You took a sabbatical just before the pandemic hit and you spent almost 2 years away from Bollywood. What prompted that decision?
After a period of time, everyone reaches a saturation point. Everyone feels that in their professional life. How long can one think about just acting and films, acting and films. There’s bound to be a time when one feels listless about it. During such times, you need to have something other than your profession that can drive you.
I think it was in 2019 when I felt like that and then unfortunately the pandemic hit. I wanted some time off and suddenly I got 2 years thanks to the COVID-19 pandemic. You can say I was given 2 years of rest and realisation. After that I felt energised and I returned to work with full force.
What did you do in the 2-year sabbatical that you weren’t able to do when you were busy with your acting career?
I sat alone. Actually I stayed in my village for 2 months and then headed to a farmhouse in Dehradun. I spent 6 months alone there with just myself, all alone. After that my mother joined me. Those 5-6 months were the best time of my life. I realised a lot of things about myself.
We’ve forgotten how to give ourselves ‘me time’. We need that alone time to realise what we have gained, lost and learned in life. During my time alone, I realised where I have gone wrong in life and career. I figured out how bad I am as a person and how good I am as well. I figured out how much I lie and how often I tell the truth. I was able to analyse myself thoroughly. Being alone gives you the power to prove yourself wrong.
You had a long period of struggle before you tasted success with films like Kahaani, Talaash and Gangs Of Wasseypur. During that phase of 12-odd years how did you keep negativity at bay? Did you have any angst and have you overcome that anger after being successful?
I always had that anger within. It’s still there today. It will stay forever. Without it, I won’t be able to do my kind of cinema. I can’t just sit back and say I have achieved everything and just be happy and keep laughing and be content. I can’t do that. When you figure out that you are getting good cinema, good roles, you get charged. If I ever give a mediocre performance in a film, I won’t even be able to sleep.
Have you ever been caught opposite a mediocre co-star and that has affected you and your performance adversely?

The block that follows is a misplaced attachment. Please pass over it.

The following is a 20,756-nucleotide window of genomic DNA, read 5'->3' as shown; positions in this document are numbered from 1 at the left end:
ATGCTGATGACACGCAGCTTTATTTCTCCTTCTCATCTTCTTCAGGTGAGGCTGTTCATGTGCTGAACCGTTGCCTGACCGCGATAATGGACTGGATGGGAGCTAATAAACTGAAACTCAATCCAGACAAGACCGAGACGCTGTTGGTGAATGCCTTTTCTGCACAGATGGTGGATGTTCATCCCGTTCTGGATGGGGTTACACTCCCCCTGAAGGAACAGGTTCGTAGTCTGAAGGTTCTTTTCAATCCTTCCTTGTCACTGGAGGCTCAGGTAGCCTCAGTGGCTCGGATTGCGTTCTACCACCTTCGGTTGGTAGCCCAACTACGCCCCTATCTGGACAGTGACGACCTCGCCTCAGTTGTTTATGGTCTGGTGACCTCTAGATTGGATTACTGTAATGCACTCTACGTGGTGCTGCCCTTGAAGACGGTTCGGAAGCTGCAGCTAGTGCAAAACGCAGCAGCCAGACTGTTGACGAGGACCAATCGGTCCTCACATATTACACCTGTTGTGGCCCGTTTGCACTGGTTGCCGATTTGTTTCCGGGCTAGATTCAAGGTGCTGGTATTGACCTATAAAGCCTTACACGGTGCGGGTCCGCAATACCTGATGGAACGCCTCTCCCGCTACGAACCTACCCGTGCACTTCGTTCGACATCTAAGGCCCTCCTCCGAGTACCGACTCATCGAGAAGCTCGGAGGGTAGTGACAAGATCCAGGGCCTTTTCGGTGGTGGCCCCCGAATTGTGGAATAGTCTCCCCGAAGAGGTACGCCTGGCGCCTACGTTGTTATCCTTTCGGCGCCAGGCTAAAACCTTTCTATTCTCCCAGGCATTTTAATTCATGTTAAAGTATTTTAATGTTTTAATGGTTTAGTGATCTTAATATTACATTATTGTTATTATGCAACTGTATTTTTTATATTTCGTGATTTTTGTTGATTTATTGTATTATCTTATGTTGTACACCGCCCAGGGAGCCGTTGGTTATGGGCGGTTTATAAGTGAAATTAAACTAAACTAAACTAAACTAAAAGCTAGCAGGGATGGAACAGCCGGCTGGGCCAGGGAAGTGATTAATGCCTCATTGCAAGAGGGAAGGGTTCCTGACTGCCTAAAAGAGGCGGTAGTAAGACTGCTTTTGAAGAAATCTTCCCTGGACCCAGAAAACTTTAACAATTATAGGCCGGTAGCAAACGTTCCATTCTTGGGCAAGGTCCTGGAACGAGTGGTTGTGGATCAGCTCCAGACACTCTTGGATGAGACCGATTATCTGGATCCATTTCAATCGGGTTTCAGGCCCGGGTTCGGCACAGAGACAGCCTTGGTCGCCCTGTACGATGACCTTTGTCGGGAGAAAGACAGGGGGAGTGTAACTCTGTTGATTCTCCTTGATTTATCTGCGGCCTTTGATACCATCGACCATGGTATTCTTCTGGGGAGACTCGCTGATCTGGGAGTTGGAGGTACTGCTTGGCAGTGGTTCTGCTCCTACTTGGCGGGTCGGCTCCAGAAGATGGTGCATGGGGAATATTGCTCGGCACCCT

See if the other person is a mediocre actor, that doesn’t mean I will treat myself as Fanney Khan. We are also actors, but in reality when we get to know that the other one is a mediocre actor, the only problem that arises is that you can’t make a great scene. People in the industry say, banda achcha hai par actor achcha nahi hai, we will manage (He’s a good person, but not a good actor, we will manage). You can’t make a mediocre actor give a good performance. Conversely, people say some great actors aren’t good people. First of all, who are you to judge another person? You’ve not seen his personal life to know whether he’s good or bad.
I am happy working with a good actor, who is not a good person because we are here to work and at least this person will be able to do the work properly. If someone is a good person, invite him to your place for food, but don’t give him work. Work is a serious matter.
The pilot of your plane is a nice person, but he’s a terrible pilot, will you board the plane? Will you entrust your life to him? What if your surgeon tells you, I am a nice person, but I am still learning the craft of surgery. Will you agree to be operated by that doctor? No one wants to trust their livelihood or well-being to interns.
Recently, when some asked you about balancing your personal and professional life, you used the word ‘hell’ to describe the feeling. That’s a very strong word. Why did you do that?
I said that in a general capacity. An actor like me can’t spend 24 hours just thinking about acting. There are other responsibilities as well, that one needs to take care of. Be it your friend, girlfriend, brother, mother or whoever, they will feel upset because you’re only thinking about acting and films all 24 hours. I am not really a responsible man in life, and that’s why sometimes there are conflicts among my friends. When I am in the middle of a gathering I am attentive and social, but otherwise, I really enjoy being lost in a different world. But that’s not good for reality.
You’ve worked with a fair share of superstars and commercial heroes. Has it ever happened that you were not treated fairly because you weren’t as big a star? Did you ever find your role chopped to maintain focus on the star’s role?
That’s never happened to me. Be it Bajrangi Bhaijaan, Kick, Raees or Heropanti, whatever the role was, it came out better than I had imagined. The directors who were directing those films knew me well. They knew about my education, about my temperament, they knew everything, that is why they hired me. I trusted them 100 percent and vice versa.
I know 100 percent that whatever was shot would be there in the film. On occasions it might have happened that a few shots of scenes got trimmed to make sure the story is taut. But I’ve never been surprised to see my role being cropped.
Since you’ve worked with both Salman Khan and Shah Rukh Khan, how different are their processes as actors?
The best part of working with Shah Rukh Khan was that we got to do a lot of rehearsals. Even when the team would think that a particular scene should be redone, we would shoot it again. With Salman bhai, the experience is different. He’s so generous as an actor that he will give his best dialogues to you to say. He’ll be with you in front of the camera and say, ‘Ye le, ye dialogue tu bol le yaar’. I enjoyed working with bhai a lot.
Having achieved a certain level of success have you outgrown the pitfalls and challenges of not being conventionally good-looking or not having a fair complexion?